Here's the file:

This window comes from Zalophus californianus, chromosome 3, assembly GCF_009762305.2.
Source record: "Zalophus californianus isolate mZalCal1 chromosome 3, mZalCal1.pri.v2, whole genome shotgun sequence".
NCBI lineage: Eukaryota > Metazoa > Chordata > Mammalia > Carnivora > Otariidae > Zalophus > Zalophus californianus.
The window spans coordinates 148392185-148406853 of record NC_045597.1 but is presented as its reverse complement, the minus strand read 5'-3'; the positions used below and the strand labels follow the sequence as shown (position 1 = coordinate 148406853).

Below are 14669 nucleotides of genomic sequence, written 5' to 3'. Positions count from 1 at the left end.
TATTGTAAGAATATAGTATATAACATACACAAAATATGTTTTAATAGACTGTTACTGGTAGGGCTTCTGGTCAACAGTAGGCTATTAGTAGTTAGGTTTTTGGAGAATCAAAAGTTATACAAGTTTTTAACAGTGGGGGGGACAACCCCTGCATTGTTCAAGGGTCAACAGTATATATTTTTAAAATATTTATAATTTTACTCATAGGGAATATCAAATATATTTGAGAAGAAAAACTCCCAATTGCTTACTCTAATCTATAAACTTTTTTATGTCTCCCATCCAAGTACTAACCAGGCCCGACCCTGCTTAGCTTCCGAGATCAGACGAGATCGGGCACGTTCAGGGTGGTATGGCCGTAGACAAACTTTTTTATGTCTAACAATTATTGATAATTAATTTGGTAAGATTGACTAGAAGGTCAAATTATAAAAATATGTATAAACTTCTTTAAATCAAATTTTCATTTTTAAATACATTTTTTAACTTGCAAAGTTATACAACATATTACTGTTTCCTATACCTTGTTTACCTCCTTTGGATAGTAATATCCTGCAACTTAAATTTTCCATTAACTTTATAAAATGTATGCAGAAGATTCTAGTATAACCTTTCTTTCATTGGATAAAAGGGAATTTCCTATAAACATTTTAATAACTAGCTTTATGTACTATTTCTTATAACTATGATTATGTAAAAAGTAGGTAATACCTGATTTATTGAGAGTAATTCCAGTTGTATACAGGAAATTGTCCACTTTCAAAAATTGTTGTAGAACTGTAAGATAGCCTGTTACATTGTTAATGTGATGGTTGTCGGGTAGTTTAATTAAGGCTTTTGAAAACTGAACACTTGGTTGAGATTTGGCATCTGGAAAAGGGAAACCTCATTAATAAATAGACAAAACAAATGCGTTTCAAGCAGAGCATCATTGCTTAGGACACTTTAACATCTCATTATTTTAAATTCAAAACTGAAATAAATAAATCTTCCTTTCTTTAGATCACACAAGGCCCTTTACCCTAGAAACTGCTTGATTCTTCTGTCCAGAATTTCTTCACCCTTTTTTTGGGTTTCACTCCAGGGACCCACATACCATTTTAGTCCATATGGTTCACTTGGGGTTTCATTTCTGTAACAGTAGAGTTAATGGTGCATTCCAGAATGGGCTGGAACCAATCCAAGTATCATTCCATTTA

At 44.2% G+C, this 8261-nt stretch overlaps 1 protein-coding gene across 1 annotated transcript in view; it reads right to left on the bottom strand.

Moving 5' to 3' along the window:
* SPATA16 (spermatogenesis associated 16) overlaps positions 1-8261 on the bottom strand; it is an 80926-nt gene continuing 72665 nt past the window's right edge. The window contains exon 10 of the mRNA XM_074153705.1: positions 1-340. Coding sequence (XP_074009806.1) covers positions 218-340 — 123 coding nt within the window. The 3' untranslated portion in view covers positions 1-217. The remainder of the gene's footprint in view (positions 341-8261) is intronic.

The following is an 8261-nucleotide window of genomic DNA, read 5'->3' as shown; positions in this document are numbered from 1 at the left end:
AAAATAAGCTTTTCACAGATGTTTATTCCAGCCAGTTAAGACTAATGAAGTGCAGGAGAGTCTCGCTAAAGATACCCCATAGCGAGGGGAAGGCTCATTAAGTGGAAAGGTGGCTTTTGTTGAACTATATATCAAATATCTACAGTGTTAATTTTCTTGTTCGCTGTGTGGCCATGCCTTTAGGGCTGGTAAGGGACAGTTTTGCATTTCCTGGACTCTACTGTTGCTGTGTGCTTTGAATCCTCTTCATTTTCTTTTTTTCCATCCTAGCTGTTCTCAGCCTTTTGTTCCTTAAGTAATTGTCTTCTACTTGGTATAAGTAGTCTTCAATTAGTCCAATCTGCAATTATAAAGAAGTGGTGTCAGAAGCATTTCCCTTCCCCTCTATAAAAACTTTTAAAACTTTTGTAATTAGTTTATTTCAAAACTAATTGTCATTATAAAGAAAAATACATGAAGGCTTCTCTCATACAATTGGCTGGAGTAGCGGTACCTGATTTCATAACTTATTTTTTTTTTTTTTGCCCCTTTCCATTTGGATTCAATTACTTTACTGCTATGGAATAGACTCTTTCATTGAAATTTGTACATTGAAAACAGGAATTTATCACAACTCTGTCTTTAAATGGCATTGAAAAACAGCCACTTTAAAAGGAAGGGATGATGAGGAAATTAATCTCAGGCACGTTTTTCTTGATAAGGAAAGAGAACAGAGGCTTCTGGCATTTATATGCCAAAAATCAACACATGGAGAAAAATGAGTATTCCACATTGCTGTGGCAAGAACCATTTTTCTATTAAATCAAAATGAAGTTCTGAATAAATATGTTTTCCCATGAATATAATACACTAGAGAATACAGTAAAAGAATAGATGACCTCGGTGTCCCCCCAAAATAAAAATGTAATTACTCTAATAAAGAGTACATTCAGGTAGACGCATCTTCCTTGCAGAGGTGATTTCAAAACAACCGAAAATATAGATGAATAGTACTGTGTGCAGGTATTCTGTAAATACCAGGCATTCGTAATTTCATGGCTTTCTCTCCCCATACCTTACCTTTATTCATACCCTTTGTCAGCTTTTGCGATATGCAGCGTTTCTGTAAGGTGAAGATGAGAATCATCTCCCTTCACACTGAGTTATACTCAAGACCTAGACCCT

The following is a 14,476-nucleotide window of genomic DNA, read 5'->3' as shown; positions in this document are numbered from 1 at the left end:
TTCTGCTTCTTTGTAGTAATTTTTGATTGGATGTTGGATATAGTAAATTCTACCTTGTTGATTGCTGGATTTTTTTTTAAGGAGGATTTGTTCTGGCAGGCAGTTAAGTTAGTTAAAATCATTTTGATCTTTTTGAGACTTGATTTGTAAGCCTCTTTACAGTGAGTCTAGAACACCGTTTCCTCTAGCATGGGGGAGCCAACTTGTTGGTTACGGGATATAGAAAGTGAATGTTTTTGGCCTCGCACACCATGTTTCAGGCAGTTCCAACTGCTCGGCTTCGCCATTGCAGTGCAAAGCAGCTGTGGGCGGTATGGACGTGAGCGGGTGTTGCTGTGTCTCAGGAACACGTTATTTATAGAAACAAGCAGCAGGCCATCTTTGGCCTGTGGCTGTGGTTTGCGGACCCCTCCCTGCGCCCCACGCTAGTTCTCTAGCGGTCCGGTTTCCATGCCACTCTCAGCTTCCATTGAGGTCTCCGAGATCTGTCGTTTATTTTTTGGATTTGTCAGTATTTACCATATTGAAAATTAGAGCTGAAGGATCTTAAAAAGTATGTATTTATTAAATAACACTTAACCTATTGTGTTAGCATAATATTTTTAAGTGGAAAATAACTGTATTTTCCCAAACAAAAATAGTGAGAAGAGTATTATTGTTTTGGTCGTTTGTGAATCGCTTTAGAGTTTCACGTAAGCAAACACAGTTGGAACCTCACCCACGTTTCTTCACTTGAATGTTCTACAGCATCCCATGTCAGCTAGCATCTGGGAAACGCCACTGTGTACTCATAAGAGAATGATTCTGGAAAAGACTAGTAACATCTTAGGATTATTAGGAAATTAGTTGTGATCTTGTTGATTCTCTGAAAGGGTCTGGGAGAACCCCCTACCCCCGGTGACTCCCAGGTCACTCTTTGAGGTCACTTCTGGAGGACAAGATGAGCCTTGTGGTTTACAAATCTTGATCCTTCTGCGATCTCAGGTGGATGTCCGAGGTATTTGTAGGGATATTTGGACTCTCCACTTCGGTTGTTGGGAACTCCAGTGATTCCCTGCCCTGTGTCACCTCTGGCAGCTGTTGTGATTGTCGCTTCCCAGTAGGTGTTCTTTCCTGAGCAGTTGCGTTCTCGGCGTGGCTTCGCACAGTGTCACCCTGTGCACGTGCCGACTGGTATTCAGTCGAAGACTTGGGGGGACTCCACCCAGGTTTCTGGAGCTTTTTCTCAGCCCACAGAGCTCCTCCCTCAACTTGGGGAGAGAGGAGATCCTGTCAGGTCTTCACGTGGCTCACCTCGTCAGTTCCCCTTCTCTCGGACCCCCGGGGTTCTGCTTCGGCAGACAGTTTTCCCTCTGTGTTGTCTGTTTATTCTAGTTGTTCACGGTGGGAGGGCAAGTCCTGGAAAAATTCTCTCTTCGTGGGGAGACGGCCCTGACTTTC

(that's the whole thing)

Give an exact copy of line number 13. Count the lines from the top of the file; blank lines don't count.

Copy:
TTCTGCTTCTTTGTAGTAATTTTTGATTGGATGTTGGATATAGTAAATTCTACCTTGTTGATTGCTGGATTTTTTTTTAAGGAGGATTTGTTCTGGCAGGCAGTTAAGTTAGTTAAAATCATTTTGATCTTTTTGAGACTTGATTTGTAAGCCTCTTTACAGTGAGTCTAGAACACCGTTTCCTCTAGCATGGGGGAGCCAACTTGTTGGTTACGGGATATAGAAAGTGAATGTTTTTGGCCTCGCACACCATGTTTCAGGCAGTTCCAACTGCTCGGCTTCGCCATTGCAGTGCAAAGCAGCTGTGGGCGGTATGGACGTGAGCGGGTGTTGCTGTGTCTCAGGAACACGTTATTTATAGAAACAAGCAGCAGGCCATCTTTGGCCTGTGGCTGTGGTTTGCGGACCCCTCCCTGCGCCCCACGCTAGTTCTCTAGCGGTCCGGTTTCCATGCCACTCTCAGCTTCCATTGAGGTCTCCGAGATCTGTCGTTTATTTTTTGGATTTGTCAGTATTTACCATATTGAAAATTAGAGCTGAAGGATCTTAAAAAGTATGTATTTATTAAATAACACTTAACCTATTGTGTTAGCATAATATTTTTAAGTGGAAAATAACTGTATTTTCCCAAACAAAAATAGTGAGAAGAGTATTATTGTTTTGGTCGTTTGTGAATCGCTTTAGAGTTTCACGTAAGCAAACACAGTTGGAACCTCACCCACGTTTCTTCACTTGAATGTTCTACAGCATCCCATGTCAGCTAGCATCTGGGAAACGCCACTGTGTACTCATAAGAGAATGATTCTGGAAAAGACTAGTAACATCTTAGGATTATTAGGAAATTAGTTGTGATCTTGTTGATTCTCTGAAAGGGTCTGGGAGAACCCCCTACCCCCGGTGACTCCCAGGTCACTCTTTGAGGTCACTTCTGGAGGACAAGATGAGCCTTGTGGTTTACAAATCTTGATCCTTCTGCGATCTCAGGTGGATGTCCGAGGTATTTGTAGGGATATTTGGACTCTCCACTTCGGTTGTTGGGAACTCCAGTGATTCCCTGCCCTGTGTCACCTCTGGCAGCTGTTGTGATTGTCGCTTCCCAGTAGGTGTTCTTTCCTGAGCAGTTGCGTTCTCGGCGTGGCTTCGCACAGTGTCACCCTGTGCACGTGCCGACTGGTATTCAGTCGAAGACTTGGGGGGACTCCACCCAGGTTTCTGGAGCTTTTTCTCAGCCCACAGAGCTCCTCCCTCAACTTGGGGAGAGAGGAGATCCTGTCAGGTCTTCACGTGGCTCACCTCGTCAGTTCCCCTTCTCTCGGACCCCCGGGGTTCTGCTTCGGCAGACAGTTTTCCCTCTGTGTTGTCTGTTTATTCTAGTTGTTCACGGTGGGAGGGCAAGTCCTGGAAAAATTCTCTCTTCGTGGGGAGACGGCCCTGACTTTC